Promega employees this week were surprised and deeply moved to find that their beloved “Elaine Day” had not become yet another casualty of the pandemic.
“This has been such a difficult year,” says Senior QA Scientist Sue Wigdal. “I had assumed, sadly, that Elaine Day would be cancelled, but to be able to have it and all the thoughtfulness and deliciousness that it brings, was amazing.”
The SARS-CoV-2 nucleocapsid protein accounts for the largest proportion of viral structural proteins and is the most abundant protein in infected cells. Nucleocapsid proteins have the job of “packaging” the viral nucleic acid (in this case, RNA). Viral nucleocapsid proteins can also enter the host nucleus and interact with a variety of host proteins to interfere with critical processes of the host cell, including protein degradation. Here we review a study that used an in vitro protein degradation assay to investigate the interaction of the SARS-CoV-2 nucleocapsid protein and the proteasome activator PA28γ.
In SARS-CoV-2 infections, the nucleocapsid protein is critical for infection, replication and packaging. The SARS-CoV-2 nucleocapsid protein is not only localized in the cytosol of the host cell but also is translocated into the nucleus. There, it interacts with various cellular proteins that modulate cellular functions, such as the degradation of unneeded or damaged proteins by proteolysis. Researchers have proposed that the protein degradation system plays an important part in coronavirus infection (1).
The fall of 2020 was like no other, especially for universities. The COVID-19 pandemic hit most of the world in the spring, forcing schools and businesses to close. For months, people worked from home and schools switched to online classes. When fall came, universities had a difficult decision to make. Do they have students and staff come back to campus for in-person classes? With students living together in close proximity in dormitories, an outbreak could quickly get out of hand. How can the university monitor and control the spread of the virus to ensure everyone’s safety?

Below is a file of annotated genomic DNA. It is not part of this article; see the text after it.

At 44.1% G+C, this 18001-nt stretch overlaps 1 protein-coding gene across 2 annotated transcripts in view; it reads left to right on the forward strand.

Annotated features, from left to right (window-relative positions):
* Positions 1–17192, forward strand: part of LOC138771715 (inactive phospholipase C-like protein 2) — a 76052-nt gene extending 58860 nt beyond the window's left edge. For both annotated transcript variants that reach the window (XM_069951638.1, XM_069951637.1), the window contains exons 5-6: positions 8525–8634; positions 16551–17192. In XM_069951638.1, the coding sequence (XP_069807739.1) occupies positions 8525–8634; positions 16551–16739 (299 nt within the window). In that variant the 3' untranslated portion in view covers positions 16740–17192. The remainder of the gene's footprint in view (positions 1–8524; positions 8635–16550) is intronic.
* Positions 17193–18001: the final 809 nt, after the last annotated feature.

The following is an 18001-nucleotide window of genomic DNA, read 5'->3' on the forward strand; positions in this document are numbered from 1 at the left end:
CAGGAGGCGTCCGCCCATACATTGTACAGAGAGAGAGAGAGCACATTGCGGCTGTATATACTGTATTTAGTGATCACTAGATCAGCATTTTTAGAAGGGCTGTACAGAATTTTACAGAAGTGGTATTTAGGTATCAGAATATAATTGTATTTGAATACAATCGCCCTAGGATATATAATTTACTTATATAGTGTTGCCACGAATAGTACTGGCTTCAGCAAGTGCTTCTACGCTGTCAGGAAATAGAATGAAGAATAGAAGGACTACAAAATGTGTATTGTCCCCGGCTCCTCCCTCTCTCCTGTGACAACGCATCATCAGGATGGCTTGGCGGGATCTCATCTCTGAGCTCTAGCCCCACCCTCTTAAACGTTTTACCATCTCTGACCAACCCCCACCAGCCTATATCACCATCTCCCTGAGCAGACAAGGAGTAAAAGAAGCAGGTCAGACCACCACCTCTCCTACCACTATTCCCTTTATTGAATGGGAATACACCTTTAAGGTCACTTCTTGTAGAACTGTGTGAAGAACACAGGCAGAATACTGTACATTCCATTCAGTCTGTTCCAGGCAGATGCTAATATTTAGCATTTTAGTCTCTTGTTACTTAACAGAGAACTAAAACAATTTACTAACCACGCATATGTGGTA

This was when Robert Brooks started getting calls. He’s the Technical Director and Operations Manager at Microbac Laboratories in Oak Ridge, Tennessee. Microbac is a network of privately owned laboratories that provide testing services for food products, environmental samples and the life science industry. Robert has been in the lab industry for 25 years and has established a reputation for taking on difficult problems. “We really try to go that extra mile to help clients solve their issues. That has made a name for us out there. When people have odd-ball issues, they give us a call cause we’re going to take a look at it from a couple different viewpoints and take a step-by-step approach,” he says.
The 2020 Promega Award for Biochemistry ceremony was a bit different this year. Promega Beijing typically announces the award recipients in a ceremony at the biannual meeting of the Chinese Society of Biochemistry and Molecular Biology (CSBMB). As a result of the COVID-19 pandemic, the 2020 conference was moved online. Despite the unusual circumstances, Promega Beijing held a virtual ceremony to grant the award to Dr. Peng Chen and Dr. Haitao Yang.
On August 6, 2020, the first successfully cloned Przewalski’s horse was born at the Texas-based veterinary facility, Timber Creek Veterinary, along with a new hope for restoring some much-needed genetic diversity to the species. The successful birth of this foal is the culmination of the collaborative efforts between Revive & Restore, San Diego Zoo Global (SDZG), and ViaGen Equine, and lays the groundwork as an important model for future conservation efforts.
The new Przewalski’s foal (pronounced “shuh-VAL-skees”) has been affectionately dubbed Kurt, in honor of noted animal conservationist, geneticist and pathologist, Dr. Kurt Benirschke. Dr. Benirschke played an instrumental role in founding the Frozen Zoo®, a genetic library comprised of cryopreserved cell lines of endangered species. Established in the 1970s, this collection was built on a foundation of prescient hope, banking on the future development of reproductive and cloning technologies that did not yet exist.
Now thanks to his foresight, that gamble is paying off and the fruits of that labor are literally being brought to life almost 50 years later through Kurt the foal, who is as adorable as he is important to the future of his kind.